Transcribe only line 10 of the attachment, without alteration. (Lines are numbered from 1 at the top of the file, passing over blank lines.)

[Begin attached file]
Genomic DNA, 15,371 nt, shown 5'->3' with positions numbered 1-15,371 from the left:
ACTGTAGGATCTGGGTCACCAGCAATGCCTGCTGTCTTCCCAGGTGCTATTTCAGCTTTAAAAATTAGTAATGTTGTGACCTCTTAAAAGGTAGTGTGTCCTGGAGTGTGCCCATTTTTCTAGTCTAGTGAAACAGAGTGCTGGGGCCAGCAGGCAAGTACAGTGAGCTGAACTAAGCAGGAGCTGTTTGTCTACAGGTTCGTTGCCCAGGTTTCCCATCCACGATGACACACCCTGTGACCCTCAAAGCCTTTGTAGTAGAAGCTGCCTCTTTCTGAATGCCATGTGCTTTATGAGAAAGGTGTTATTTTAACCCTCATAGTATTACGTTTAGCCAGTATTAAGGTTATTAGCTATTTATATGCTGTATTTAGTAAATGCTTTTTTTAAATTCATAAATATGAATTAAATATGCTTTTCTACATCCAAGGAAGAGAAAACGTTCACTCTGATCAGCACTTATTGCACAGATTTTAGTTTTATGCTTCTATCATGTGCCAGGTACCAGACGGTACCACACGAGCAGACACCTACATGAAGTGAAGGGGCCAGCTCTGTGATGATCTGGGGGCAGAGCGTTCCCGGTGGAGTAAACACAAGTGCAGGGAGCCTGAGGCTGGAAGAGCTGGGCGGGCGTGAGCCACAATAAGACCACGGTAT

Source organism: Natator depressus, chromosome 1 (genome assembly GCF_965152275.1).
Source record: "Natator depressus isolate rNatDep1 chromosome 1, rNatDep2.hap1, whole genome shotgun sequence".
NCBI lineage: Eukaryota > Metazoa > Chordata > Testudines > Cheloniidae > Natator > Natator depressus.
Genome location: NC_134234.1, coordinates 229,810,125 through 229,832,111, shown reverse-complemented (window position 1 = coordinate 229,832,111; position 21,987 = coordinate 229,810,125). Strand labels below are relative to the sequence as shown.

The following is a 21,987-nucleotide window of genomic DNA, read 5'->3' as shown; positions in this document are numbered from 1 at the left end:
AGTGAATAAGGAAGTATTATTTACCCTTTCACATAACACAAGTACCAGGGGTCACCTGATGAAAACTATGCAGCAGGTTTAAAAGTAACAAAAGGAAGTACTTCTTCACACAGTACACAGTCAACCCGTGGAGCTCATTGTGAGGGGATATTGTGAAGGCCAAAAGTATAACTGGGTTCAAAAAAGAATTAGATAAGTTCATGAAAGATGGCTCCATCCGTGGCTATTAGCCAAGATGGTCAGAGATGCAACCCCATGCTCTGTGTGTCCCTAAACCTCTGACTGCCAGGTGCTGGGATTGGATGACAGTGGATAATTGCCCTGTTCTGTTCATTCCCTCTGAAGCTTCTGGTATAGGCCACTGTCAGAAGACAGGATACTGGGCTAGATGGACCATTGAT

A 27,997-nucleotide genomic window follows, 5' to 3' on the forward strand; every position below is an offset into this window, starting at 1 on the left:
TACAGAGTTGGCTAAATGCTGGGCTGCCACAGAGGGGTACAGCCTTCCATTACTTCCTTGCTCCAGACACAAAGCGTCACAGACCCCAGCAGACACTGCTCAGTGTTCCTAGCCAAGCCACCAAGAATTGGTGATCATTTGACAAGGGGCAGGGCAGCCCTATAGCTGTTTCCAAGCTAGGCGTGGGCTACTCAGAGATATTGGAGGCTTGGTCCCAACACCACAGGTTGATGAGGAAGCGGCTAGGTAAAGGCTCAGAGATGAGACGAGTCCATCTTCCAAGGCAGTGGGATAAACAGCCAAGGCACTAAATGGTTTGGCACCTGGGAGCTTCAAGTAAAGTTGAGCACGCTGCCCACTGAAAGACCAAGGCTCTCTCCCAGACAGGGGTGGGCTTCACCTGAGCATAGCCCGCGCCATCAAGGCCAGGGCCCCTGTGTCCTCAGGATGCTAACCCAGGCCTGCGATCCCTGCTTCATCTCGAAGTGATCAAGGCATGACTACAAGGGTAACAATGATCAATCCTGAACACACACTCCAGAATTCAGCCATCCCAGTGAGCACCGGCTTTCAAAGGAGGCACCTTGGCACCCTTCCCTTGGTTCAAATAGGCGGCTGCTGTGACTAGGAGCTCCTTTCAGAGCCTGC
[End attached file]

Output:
TACAGAGTTGGCTAAATGCTGGGCTGCCACAGAGGGGTACAGCCTTCCATTACTTCCTTGCTCCAGACACAAAGCGTCACAGACCCCAGCAGACACTGCTCAGTGTTCCTAGCCAAGCCACCAAGAATTGGTGATCATTTGACAAGGGGCAGGGCAGCCCTATAGCTGTTTCCAAGCTAGGCGTGGGCTACTCAGAGATATTGGAGGCTTGGTCCCAACACCACAGGTTGATGAGGAAGCGGCTAGGTAAAGGCTCAGAGATGAGACGAGTCCATCTTCCAAGGCAGTGGGATAAACAGCCAAGGCACTAAATGGTTTGGCACCTGGGAGCTTCAAGTAAAGTTGAGCACGCTGCCCACTGAAAGACCAAGGCTCTCTCCCAGACAGGGGTGGGCTTCACCTGAGCATAGCCCGCGCCATCAAGGCCAGGGCCCCTGTGTCCTCAGGATGCTAACCCAGGCCTGCGATCCCTGCTTCATCTCGAAGTGATCAAGGCATGACTACAAGGGTAACAATGATCAATCCTGAACACACACTCCAGAATTCAGCCATCCCAGTGAGCACCGGCTTTCAAAGGAGGCACCTTGGCACCCTTCCCTTGGTTCAAATAGGCGGCTGCTGTGACTAGGAGCTCCTTTCAGAGCCTGC